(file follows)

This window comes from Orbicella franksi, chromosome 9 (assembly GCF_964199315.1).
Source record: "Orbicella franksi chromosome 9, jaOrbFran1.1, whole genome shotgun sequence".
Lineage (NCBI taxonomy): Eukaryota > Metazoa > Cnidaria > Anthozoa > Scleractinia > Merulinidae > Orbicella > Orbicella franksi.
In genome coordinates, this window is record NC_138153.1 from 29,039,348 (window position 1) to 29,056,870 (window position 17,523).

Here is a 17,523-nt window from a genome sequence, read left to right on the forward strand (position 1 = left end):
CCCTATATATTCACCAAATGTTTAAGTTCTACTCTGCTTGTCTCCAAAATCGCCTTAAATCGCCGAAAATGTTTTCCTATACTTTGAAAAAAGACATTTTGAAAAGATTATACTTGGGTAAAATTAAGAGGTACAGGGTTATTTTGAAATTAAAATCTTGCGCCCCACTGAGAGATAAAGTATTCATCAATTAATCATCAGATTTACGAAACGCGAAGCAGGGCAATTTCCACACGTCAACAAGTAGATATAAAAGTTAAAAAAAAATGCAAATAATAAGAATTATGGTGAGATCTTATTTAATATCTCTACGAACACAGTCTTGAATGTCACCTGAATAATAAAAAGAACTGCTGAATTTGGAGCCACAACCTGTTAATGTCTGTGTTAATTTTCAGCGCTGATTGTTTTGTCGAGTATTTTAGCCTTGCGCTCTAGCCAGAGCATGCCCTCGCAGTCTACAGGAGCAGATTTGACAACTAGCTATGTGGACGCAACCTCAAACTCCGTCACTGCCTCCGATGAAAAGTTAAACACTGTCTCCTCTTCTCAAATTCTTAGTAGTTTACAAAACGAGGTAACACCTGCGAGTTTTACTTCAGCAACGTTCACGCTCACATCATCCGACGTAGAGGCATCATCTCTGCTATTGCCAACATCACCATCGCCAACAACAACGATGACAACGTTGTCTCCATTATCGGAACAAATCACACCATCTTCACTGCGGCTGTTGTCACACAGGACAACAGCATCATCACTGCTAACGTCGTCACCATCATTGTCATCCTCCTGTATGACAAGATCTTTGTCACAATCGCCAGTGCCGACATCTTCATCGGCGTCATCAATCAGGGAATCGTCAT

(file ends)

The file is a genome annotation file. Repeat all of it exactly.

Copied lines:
This window comes from Orbicella franksi, chromosome 9 (assembly GCF_964199315.1).
Source record: "Orbicella franksi chromosome 9, jaOrbFran1.1, whole genome shotgun sequence".
Lineage (NCBI taxonomy): Eukaryota > Metazoa > Cnidaria > Anthozoa > Scleractinia > Merulinidae > Orbicella > Orbicella franksi.
In genome coordinates, this window is record NC_138153.1 from 29,039,348 (window position 1) to 29,056,870 (window position 17,523).

Here is a 17,523-nt window from a genome sequence, read left to right on the forward strand (position 1 = left end):
CCCTATATATTCACCAAATGTTTAAGTTCTACTCTGCTTGTCTCCAAAATCGCCTTAAATCGCCGAAAATGTTTTCCTATACTTTGAAAAAAGACATTTTGAAAAGATTATACTTGGGTAAAATTAAGAGGTACAGGGTTATTTTGAAATTAAAATCTTGCGCCCCACTGAGAGATAAAGTATTCATCAATTAATCATCAGATTTACGAAACGCGAAGCAGGGCAATTTCCACACGTCAACAAGTAGATATAAAAGTTAAAAAAAAATGCAAATAATAAGAATTATGGTGAGATCTTATTTAATATCTCTACGAACACAGTCTTGAATGTCACCTGAATAATAAAAAGAACTGCTGAATTTGGAGCCACAACCTGTTAATGTCTGTGTTAATTTTCAGCGCTGATTGTTTTGTCGAGTATTTTAGCCTTGCGCTCTAGCCAGAGCATGCCCTCGCAGTCTACAGGAGCAGATTTGACAACTAGCTATGTGGACGCAACCTCAAACTCCGTCACTGCCTCCGATGAAAAGTTAAACACTGTCTCCTCTTCTCAAATTCTTAGTAGTTTACAAAACGAGGTAACACCTGCGAGTTTTACTTCAGCAACGTTCACGCTCACATCATCCGACGTAGAGGCATCATCTCTGCTATTGCCAACATCACCATCGCCAACAACAACGATGACAACGTTGTCTCCATTATCGGAACAAATCACACCATCTTCACTGCGGCTGTTGTCACACAGGACAACAGCATCATCACTGCTAACGTCGTCACCATCATTGTCATCCTCCTGTATGACAAGATCTTTGTCACAATCGCCAGTGCCGACATCTTCATCGGCGTCATCAATCAGGGAATCGTCAT